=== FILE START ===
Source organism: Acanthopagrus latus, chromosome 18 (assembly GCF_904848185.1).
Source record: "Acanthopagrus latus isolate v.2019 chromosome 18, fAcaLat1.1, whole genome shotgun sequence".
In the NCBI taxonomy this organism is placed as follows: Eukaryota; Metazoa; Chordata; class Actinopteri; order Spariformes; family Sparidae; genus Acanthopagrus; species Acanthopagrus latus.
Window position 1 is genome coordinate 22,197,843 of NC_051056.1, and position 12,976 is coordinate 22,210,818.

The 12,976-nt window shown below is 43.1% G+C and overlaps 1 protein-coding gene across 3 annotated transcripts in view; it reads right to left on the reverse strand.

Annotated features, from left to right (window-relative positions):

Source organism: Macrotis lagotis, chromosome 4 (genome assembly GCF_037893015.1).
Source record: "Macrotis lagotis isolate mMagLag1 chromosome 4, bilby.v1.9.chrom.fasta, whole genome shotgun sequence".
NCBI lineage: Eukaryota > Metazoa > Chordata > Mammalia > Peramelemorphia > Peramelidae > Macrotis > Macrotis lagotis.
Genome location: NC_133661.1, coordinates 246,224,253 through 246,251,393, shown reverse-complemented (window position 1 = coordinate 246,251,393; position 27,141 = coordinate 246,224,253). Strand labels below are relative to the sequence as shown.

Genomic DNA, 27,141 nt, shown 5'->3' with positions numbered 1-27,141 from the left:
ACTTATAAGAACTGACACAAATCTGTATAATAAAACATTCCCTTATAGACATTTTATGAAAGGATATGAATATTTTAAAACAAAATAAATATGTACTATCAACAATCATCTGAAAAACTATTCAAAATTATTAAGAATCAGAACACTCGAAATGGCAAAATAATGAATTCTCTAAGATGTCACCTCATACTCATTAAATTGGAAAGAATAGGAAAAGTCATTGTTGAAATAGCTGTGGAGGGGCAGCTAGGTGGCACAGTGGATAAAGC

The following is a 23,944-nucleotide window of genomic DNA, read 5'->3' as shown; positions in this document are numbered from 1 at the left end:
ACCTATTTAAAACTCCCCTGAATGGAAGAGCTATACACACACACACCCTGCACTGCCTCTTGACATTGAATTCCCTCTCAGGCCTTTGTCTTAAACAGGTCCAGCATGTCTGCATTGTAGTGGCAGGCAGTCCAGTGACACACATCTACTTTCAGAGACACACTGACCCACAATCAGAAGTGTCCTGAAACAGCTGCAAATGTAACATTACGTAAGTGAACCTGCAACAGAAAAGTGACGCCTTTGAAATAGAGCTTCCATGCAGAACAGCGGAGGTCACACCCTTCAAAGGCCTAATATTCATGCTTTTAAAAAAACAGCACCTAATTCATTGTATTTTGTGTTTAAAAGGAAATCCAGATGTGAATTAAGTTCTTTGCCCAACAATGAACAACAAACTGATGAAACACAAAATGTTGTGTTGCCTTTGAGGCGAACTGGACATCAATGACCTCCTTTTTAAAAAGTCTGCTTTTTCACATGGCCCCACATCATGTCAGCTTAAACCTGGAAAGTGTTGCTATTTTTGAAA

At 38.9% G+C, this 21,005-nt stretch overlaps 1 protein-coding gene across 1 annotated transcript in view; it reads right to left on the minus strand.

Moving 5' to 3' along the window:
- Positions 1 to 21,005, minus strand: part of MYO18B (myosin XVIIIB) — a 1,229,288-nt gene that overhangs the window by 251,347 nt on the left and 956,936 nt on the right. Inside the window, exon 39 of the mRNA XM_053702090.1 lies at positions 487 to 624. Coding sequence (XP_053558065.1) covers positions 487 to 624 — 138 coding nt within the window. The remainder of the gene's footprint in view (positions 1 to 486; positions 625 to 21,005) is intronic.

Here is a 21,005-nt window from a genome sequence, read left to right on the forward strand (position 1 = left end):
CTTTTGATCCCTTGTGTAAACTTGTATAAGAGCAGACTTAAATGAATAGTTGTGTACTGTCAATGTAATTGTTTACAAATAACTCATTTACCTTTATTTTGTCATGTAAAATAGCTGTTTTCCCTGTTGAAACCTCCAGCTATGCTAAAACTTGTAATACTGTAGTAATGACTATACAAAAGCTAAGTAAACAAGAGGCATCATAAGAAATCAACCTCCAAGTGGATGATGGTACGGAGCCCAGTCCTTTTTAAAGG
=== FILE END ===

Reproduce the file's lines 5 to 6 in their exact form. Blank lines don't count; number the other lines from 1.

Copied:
The 12,976-nt window shown below is 43.1% G+C and overlaps 1 protein-coding gene across 3 annotated transcripts in view; it reads right to left on the reverse strand.

Annotated features, from left to right (window-relative positions):